• enPR: trĭk, IPA: /tɹɪk/, [t̠ʰɹ̠̊ɪk]

trick (plural tricks)

  1. Something designed to fool or swindle.
    It was just a trick to say that the house was underpriced.
  2. A single element of a magician's (or any variety entertainer's) act; a magic trick.
    And for my next trick, I will pull a wombat out of a duffel bag.
  3. An entertaining difficult physical action.
    That's a nice skateboard, but can you do any tricks on it?
    • 1995, All Aboard for Space: Introducing Space to Youngsters (page 158)
      Yo-yo tricks involving sleeping the yo-yo (like "walking the dog" and "rocking the baby") cannot be performed in space.
  4. An effective, clever or quick way of doing something.
    tricks of the trade;  what's the trick of getting this chair to fold up?
  5. Mischievous or annoying behavior; a prank.
    the tricks of boys
  6. (dated) A particular habit or manner; a peculiarity; a trait.
    a trick of drumming with the fingers; a trick of frowning
    • c. 1595, William Shakespeare, King John Act I, scene I
      He hath a trick of Cœur de Lion's face.
    • 1606, William Shakespeare, King Lear act IV, scene VI:
      The trick of that voice I do well remember.
  7. A knot, braid, or plait of hair.
  8. (card games) A sequence in which each player plays a card and a winning play is determined.
    I was able to take the second trick with the queen of hearts.
  9. (slang) A sex act, chiefly one performed for payment; an act of prostitution.
    • 1988, John H. Lindquist, Misdemeanor Crime: Trivial Criminal Pursuit, page 43:
      Perhaps the most important thing a prostitute learns is how to "manage" the client; how to con him into spending more money than he planned. Learning how to perform tricks takes only a few minutes. Learning how to "hustle" the client takes longer.
    • 2010, Richard Gill, Paloma Azul, page 139:
      "How did you get into all this?" "I started doing tricks when I was young and I don't mean the magic circle. I learned about sex from an early age. There was nothing else to do in Pitsea except heavy petting and getting F grades at school."
    • 2019, Julie S. Draskoczy, Belomor: Criminality and Creativity in Stalin’s Gulag:
      When he later asked her to strip and perform tricks for him, she refused, and he chased her away. She had similar experiences with other men until she eventually fell into prostitution: […]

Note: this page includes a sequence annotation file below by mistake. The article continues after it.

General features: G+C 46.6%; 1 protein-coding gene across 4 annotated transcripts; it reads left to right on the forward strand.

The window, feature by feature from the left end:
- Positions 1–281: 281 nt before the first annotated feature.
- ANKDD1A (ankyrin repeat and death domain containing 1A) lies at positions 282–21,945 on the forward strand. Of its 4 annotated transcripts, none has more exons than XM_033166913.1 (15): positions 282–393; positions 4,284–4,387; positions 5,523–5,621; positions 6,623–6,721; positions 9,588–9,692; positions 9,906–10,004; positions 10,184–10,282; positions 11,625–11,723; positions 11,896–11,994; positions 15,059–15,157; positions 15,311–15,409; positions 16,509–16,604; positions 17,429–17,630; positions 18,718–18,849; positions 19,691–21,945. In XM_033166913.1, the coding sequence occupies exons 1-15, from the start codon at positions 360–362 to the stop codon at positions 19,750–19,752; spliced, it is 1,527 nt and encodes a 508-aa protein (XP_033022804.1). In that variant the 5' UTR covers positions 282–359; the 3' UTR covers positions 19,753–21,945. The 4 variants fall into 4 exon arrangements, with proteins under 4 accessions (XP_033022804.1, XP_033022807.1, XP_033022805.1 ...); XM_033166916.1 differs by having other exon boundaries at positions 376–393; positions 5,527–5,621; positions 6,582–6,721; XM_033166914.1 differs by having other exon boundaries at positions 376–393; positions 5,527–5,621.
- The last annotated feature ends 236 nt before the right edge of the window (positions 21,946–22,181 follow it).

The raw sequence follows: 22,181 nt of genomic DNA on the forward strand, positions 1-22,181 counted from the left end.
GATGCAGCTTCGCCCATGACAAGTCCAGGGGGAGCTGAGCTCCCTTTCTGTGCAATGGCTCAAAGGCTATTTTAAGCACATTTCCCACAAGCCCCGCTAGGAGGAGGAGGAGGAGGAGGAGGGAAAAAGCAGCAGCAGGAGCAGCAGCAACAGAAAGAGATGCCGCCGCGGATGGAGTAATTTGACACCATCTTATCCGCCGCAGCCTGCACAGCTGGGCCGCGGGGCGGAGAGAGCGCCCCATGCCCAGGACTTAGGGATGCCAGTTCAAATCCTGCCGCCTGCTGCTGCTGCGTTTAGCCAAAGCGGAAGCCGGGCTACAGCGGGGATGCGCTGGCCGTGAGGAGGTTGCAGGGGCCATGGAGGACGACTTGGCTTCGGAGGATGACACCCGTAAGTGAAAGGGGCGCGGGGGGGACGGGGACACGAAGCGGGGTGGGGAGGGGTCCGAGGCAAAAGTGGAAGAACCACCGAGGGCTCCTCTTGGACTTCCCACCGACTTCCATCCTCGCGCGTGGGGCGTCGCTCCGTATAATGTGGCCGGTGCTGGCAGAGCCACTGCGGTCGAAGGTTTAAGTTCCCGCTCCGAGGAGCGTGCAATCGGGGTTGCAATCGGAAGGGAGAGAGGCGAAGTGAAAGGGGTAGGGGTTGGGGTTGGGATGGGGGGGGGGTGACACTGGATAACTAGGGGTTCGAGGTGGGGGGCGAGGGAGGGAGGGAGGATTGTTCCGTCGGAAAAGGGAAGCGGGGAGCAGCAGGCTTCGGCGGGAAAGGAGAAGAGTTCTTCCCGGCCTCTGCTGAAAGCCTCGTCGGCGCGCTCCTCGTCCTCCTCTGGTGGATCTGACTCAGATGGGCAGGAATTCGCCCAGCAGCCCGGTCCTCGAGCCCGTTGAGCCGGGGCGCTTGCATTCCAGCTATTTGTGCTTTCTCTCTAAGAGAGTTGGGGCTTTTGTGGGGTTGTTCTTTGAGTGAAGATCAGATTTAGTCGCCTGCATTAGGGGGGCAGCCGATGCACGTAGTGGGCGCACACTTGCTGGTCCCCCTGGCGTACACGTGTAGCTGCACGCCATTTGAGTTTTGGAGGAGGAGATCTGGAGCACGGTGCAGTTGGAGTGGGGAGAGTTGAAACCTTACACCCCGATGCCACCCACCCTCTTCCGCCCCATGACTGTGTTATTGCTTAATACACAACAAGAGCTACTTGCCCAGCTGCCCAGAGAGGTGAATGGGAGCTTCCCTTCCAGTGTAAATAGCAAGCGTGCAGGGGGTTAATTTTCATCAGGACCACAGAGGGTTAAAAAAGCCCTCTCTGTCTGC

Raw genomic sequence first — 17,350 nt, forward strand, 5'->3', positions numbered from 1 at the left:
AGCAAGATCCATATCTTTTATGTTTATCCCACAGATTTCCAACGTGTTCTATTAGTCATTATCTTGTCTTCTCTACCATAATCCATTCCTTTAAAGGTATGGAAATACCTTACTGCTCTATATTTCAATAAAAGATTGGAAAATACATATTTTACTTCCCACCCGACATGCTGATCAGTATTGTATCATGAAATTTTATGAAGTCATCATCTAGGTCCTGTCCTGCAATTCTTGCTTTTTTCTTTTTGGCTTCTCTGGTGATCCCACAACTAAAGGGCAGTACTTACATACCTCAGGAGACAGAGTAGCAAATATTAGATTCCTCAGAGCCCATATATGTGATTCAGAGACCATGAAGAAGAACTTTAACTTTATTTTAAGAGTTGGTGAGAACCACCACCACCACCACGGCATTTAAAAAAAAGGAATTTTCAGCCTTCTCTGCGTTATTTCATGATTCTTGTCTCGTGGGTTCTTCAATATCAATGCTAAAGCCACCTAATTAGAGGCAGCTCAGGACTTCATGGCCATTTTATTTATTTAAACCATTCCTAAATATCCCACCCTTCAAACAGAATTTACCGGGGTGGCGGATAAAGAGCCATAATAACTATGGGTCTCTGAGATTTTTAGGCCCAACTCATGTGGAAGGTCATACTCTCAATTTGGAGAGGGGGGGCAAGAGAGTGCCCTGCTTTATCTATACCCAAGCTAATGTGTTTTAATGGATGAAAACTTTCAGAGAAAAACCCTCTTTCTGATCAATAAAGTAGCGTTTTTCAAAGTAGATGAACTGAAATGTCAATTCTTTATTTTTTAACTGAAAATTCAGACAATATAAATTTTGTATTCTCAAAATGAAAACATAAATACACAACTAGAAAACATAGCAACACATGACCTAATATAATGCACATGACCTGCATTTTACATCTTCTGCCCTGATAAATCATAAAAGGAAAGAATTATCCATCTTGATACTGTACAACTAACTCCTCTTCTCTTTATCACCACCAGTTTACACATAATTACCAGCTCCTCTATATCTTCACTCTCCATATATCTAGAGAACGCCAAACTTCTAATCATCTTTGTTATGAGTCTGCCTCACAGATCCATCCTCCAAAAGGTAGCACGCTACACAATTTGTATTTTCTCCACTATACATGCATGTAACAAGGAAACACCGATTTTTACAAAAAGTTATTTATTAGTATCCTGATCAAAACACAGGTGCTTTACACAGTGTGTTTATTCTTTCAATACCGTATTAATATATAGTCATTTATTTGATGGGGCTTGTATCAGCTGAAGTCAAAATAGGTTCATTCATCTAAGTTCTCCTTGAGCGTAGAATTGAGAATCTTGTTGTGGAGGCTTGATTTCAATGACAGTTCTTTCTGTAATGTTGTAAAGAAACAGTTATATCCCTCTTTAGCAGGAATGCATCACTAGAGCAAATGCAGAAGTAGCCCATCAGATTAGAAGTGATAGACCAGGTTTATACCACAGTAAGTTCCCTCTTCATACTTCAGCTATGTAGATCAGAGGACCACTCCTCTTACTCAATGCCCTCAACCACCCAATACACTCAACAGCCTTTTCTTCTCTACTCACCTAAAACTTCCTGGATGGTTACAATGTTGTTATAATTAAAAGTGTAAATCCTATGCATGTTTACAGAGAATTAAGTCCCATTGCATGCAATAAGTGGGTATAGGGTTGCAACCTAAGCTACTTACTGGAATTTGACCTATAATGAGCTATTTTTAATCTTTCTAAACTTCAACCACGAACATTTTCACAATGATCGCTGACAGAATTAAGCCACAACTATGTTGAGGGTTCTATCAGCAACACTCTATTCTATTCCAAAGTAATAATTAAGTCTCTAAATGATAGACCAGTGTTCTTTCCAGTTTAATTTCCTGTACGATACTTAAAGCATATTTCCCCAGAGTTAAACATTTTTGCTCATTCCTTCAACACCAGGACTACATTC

10. (slang) A customer to a prostitute.
    As the businessman rounded the corner, she thought, "Here comes another trick."
    • 2011, Iceberg Slim, Pimp: The Story of My Life (page 99)
      Ten minutes after she got down she broke luck. A white trick in a thirty-seven Buick picked her up. I timed her. She had racehorse speed.
  11. A daily period of work, especially in shift-based jobs.
    • 1899, New York (State), Bureau of Statistics, Deptartment of Labor, Annual Report:
      Woodside Junction—On 8 hour basis, first trick $60, second trick $60, third trick $50.
    • 1949, Labor arbitration reports, page 738
      The Union contends that Fifer was entitled to promotion to the position of Group Leader on the third trick in the Core Room Department.
  12. (nautical) A sailor's spell of work at the helm, usually two hours long.
  13. A toy; a trifle; a plaything.
Synonyms Translations Translations Translations Translations
  • German: übler Scherz, übler Streich
Translations Translations Translations Translations Verb

trick (tricks, present participle tricking; past and past participle tricked)

  1. (transitive) To fool; to cause to believe something untrue; to deceive.
    You tried to trick me when you said that house was underpriced.
  2. (heraldry) To draw (as opposed to blazon - to describe in words).
    • 1600, Hamlet, Act 2, by Shakespeare
      The rugged Pyrrhus, he whose sable arms, / Black as his purpose, did the night resemble / When he lay couched in the ominous horse, / Hath now this dread and black complexion smear'd / With heraldry more dismal; head to foot / Now is he total gules; horridly trick'd / With blood of fathers, mothers, daughters, sons […]
    • 1601, Ben Jonson, Poetaster or The Arraignment: […], London: Printed [by R. Bradock] for M[atthew] L[ownes] […], published 1602, OCLC 316392309 ↗, Act 1, scene 2:
      They forget that they are in the statutes: […] there they are trick'd, they and their pedigrees.
  3. To dress; to decorate; to adorn fantastically; often followed by up, off, or out.
    • 1735, Alexander Pope, Of the Characters of Women
      Trick her off in air.
    • 1693, John Locke, Some Thoughts Concerning Education
      Tricking up their children in fine clothes.
    • 1825, Thomas Macaulay, An Essay on John Milton
      They are simple, but majestic, records of the feelings of the poet; as little tricked out for the public eye as his diary would have been.
Synonyms Translations Adjective

trick (comparative tricker, superlative trickest)

  1. (slang) Stylish or cool.
    Wow, your new sportscar is so trick.

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